The Magic Numbers

The Magic Numbers’ songwriter and all-around main man, Romeo Stodart, mused about getting a U.S. representative. The British band has management – Normal Management’s Alice Harter & Paul Noble – but now it was time for some help in the States.

“We have somebody we’re very keen on but it hasn’t been sort of definite,” Stodart told Pollstar from London, where he and his mates were getting ready for a U.S. tour with Bright Eyes.

That, of course, means it’s going to happen. Still, it’s understood that in this business

whether it’s a potential record deal, the selection of an agent or, most notably, a possible tour

nobody talks about the “maybes” in detail.

But as the interview ended, Stodart gave a pretty big hint.

“We’re looking at Elliot Roberts,” he said. “It’s still in the early stages but we’ve met. It probably would make sense. He’s great. We were blown away by his interest in the band.”

A few weeks later, it was a done deal – Roberts would help out Normal Management stateside.

The Magic Numbers – two sets of brothers and sisters – have debuted with an album that “2005 is destined to be remembered for,” according to one reviewer. Stodart writes of heartbreak and loss but the songs are unabashedly poppy. The band’s U.S. agent, Little Big Man Booking’s Steve Ferguson, said a listener could spend days picking out the influences in the music.

And one known influence is Crosby, Stills, Nash & Young. The Numbers apparently are big fans, which leads us full-circle back to Roberts, who manages Neil Young and David Crosby.

While sitting in on a panel at this year’s Concert Industry Consortium, Roberts spoke glowingly of new music.

“I was listening to the other panels talk about the sorry state of the business,” he said. “To me, it’s never been better. There’s more quality young acts now than in 15, 20 years.”

He discussed the details of how he’s helping the Numbers out November 30th, talking with Pollstar from the set of the “Late Night With Conan O’Brien” show. The Numbers were going to be featured on the NYC-based program later that evening after playing the Bowery Ballroom earlier in the week.

The Magic Numbers

“For me, it was the album,” Roberts said.

His son had heard a track on radio, so the two went down to Los Angeles’ Amoeba Music to pick up an import of the CD.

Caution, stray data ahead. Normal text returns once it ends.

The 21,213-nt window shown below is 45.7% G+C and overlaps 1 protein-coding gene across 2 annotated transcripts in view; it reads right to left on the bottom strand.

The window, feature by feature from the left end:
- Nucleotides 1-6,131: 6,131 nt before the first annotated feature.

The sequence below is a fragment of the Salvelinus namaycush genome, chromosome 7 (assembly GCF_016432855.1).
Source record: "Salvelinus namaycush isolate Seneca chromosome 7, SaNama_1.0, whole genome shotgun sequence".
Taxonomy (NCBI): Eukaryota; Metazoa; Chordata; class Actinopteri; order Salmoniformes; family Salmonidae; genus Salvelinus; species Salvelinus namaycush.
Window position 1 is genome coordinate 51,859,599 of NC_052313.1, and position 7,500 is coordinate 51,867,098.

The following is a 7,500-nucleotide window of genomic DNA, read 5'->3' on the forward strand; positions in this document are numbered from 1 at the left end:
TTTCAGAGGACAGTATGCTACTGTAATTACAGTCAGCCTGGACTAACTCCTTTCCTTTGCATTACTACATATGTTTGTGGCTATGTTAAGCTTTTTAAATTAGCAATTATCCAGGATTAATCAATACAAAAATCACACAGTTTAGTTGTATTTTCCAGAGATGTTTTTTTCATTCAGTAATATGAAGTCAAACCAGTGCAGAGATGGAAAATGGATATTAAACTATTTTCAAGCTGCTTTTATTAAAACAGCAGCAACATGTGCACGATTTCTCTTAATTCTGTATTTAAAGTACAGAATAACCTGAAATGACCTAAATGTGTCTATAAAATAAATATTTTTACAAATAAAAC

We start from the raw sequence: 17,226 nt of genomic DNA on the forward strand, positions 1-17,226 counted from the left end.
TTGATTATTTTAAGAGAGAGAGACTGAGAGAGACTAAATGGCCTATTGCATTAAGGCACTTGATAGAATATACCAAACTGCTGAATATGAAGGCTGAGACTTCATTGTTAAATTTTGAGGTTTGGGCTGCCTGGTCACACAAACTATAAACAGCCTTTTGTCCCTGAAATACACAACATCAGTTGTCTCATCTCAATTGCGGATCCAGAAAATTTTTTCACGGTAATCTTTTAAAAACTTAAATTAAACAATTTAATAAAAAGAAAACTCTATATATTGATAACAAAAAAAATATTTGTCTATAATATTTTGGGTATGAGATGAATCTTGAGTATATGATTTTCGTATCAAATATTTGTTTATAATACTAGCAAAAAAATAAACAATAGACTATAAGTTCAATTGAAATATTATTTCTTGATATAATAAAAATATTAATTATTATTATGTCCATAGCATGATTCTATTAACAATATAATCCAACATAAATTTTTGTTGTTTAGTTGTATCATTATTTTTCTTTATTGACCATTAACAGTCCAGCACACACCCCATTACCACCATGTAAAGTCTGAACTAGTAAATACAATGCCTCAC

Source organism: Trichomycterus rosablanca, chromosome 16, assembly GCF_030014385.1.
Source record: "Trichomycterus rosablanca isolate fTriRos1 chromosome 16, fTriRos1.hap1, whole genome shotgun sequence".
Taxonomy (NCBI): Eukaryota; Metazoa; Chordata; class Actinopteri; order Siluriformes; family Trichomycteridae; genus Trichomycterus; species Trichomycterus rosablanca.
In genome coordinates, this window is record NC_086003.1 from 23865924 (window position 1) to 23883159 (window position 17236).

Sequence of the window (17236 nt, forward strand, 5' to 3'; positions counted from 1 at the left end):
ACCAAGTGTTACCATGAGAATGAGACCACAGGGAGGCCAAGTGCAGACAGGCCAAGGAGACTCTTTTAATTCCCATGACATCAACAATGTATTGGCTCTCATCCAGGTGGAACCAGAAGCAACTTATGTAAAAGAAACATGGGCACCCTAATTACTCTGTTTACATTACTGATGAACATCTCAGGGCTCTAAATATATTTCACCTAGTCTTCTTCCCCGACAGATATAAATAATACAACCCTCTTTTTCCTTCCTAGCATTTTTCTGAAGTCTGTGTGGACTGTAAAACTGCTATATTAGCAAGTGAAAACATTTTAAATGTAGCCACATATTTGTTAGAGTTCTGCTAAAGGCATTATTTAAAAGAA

“I just couldn’t stop listening to it. I loved the music so much that I literally said to myself, ‘Boy, I would love to be involved with this band. How cool it would be to listen to this music and watch this songwriter grow,’ which is what I love to do best.”

So, he flew to Germany to catch a show. He said the exact same thing that Ferguson said: You completely understand what the band is about – you get their charm – after seeing them live.

“They’re the real shit,” Roberts said. “They play amazingly for a trio. Romeo is an amazing guitar player and Michele is one of the best bass players I’ve seen in years, period. She plays Motown bass, and she’s amazing.”

That would be Romeo’s sister, Michele. The “trio” can be called a quartet, too, because the drummer, Sean Gannon, also has a sister onstage, Angela, who joins in on percussion and melodia.

The guys formed the band in a U.K. high school about four years ago, inviting their sisters to join after other band members kept quitting. Since then, it has grown into a European phenomenon. Fans include Elton John, Noel Gallagher, The Doves, Nick Hornby, and the Chemical Brothers.

The CD has spawned several hit singles overseas (Gallagher is reportedly pushing “Love’s A Game,” which he says is a classic, as the seventh single). In the States, though, it’s always a challenge.

But Ferguson said The Magic Numbers will have a good chance to break because they’re going to implement the same touring strategy as fellow Little Big Man client Coldplay: They’re gonna tour a lot.

“Part of the plan is to play more than the 12 major markets most English bands play and then go home and think they’ve broke the country,” Ferguson said. “They’re really keen on touring and that’s what’s helped them in other territories because they’re so great live.”

Roberts added his own take.

“The strategy is just to expose them as much as humanly possible, in every way possible.

And if it’s not radio, it’s going to be live and it’s going to be the Internet. There’s other ways to explore it without thinking about Top 40 radio.”